GOP wants to make it easier to sue the president

US President Barack Obama walks from the West Wing to Marine One on the South Lawn of the White House ob March 11, 2014 in Washington, DC.
US President Barack Obama walks from the West Wing to Marine One on the South Lawn of the White House ob March 11, 2014 in Washington, DC.

Legislation that would make it easier for Congress to sue the president cleared the House of Representatives on Wednesday.

The measure would require the Justice Department to notify Congress when a federal official -- including the White House -- changes how a federal law is enforced, NBC News' Frank Thorp reported. The measure would also allow lawmakers who are worried their laws aren't being fully executed by the president to file a lawsuit directly to judges on a federal district court and go straight to the Supreme Court, according to the Washington Post. 

The GOP-backed bill passed the House 233-181, with five moderate Democrats siding with every voting Republican. The bill won’t go anywhere. Senate Majority Leader Harry Reid dubbed it “dead on arrival” in the upper chamber of Congress.

It’s the latest effort aimed at uniting the splintered Republican Party in its opposition to the president, on the heels of a big win in Floridia by an anti-Obama candidate, ahead of the midterm elections. 

Republicans have said the legislation doesn't specifically target President Obama, but a committee report on the bill reads, according to NBC News, "Instead of working with Congress to amend the law, the President simply has refused to enforce the law on a range of issues including immigration, education policy, and ObamaCare, waiving requirements plainly contained in the law and instructing officials to refrain from enforcing provisions."

Ahead of the vote, Republicans slammed the president.

"If a president can change some laws, can he change all laws?" South Carolina Republican Rep. Trey Gowdy, a sponsor of the legislation, said. "Can he change election laws? Can he change discrimination laws? Are there any laws under your theory that he actually has to enforce?"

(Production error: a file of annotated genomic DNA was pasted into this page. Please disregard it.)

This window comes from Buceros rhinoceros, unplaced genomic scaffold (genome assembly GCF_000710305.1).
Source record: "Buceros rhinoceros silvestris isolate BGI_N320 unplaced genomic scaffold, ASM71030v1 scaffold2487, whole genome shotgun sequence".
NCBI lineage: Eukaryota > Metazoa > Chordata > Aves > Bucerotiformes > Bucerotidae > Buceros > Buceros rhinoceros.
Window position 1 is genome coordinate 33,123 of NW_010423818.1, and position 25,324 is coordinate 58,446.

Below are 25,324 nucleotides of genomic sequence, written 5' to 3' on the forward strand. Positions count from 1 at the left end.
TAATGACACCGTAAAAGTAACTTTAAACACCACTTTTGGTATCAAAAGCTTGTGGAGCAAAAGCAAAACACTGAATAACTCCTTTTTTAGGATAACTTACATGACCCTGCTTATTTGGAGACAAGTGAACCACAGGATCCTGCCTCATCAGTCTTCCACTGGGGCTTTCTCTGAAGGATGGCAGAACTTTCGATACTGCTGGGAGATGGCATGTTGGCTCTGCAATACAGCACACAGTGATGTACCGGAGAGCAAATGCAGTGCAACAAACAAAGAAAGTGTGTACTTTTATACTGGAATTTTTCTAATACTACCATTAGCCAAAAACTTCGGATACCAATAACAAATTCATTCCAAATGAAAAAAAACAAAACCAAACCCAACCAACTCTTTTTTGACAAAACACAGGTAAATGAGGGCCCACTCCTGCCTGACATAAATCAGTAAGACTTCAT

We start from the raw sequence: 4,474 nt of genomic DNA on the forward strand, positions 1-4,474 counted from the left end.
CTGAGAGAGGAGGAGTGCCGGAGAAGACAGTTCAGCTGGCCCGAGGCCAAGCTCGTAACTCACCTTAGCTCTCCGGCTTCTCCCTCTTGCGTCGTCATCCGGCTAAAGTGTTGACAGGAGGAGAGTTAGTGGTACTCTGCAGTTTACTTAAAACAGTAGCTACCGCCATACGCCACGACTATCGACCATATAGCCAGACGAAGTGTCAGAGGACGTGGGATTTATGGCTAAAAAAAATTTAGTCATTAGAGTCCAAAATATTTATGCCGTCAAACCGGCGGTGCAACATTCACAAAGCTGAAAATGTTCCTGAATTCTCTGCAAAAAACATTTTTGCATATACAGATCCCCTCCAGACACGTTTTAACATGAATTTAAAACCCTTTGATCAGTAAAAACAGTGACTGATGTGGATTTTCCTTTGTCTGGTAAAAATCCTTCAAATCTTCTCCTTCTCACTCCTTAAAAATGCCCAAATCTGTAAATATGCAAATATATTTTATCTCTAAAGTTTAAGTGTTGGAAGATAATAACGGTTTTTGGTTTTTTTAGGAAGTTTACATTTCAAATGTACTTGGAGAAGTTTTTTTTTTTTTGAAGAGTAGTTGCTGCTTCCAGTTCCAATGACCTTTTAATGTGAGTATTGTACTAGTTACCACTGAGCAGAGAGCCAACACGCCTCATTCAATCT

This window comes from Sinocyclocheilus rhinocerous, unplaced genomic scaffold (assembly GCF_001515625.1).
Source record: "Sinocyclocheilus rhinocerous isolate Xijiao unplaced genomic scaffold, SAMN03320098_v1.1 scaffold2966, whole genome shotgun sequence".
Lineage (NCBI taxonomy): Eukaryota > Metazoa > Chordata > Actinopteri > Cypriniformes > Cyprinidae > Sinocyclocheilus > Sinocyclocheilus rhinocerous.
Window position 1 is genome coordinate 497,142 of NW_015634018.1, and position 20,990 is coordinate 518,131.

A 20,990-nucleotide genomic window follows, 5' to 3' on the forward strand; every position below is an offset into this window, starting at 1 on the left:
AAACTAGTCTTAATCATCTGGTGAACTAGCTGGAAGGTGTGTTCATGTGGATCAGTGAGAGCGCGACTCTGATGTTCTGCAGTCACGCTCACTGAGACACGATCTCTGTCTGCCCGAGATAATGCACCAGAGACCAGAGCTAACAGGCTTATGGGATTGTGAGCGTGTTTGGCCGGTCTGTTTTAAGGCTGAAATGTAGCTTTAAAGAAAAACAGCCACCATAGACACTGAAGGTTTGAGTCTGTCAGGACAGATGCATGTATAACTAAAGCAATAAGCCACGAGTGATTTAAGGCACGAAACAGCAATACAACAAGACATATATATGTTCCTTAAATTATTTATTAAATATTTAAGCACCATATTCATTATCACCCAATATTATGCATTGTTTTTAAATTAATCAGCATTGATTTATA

Gowdy also criticized Obama for not strictly enforcing immigration laws. In June 2012, Obama announced that undocumented immigrants who were brought to the United States at a young age wouldn't be targeted for deportations. 

Republicans have particularly criticized the president for not deporting young immigrants, often called “DREAMers,” named for the bill that would allow them a path to residency if they spend time in higher education or the military.

The White House swatted back at Republicans on Wednesday.

“This runs contrary to our most deeply held values as Americans, and asks law enforcement officials to treat these DREAMers the same way as they would treat those with criminal records, those with violent criminal records,” White House Press Secretary Jay Carney said. “We urge House Republicans to focus on actually fixing our broken immigration system to provide opportunity for all instead of legislation designed to deny opportunity to those who are Americans in every way, in their hearts, in their minds, in their experiences in every way but on paper.”

Opposing Obama may be a winning strategy for the GOP in the November midterms. A recent NBC News/Wall Street Journal poll found that 48% of voters are less likely to vote for a candidate who is a solid supporter of the Obama administration. Just 26% said they're more likely to vote for that candidate.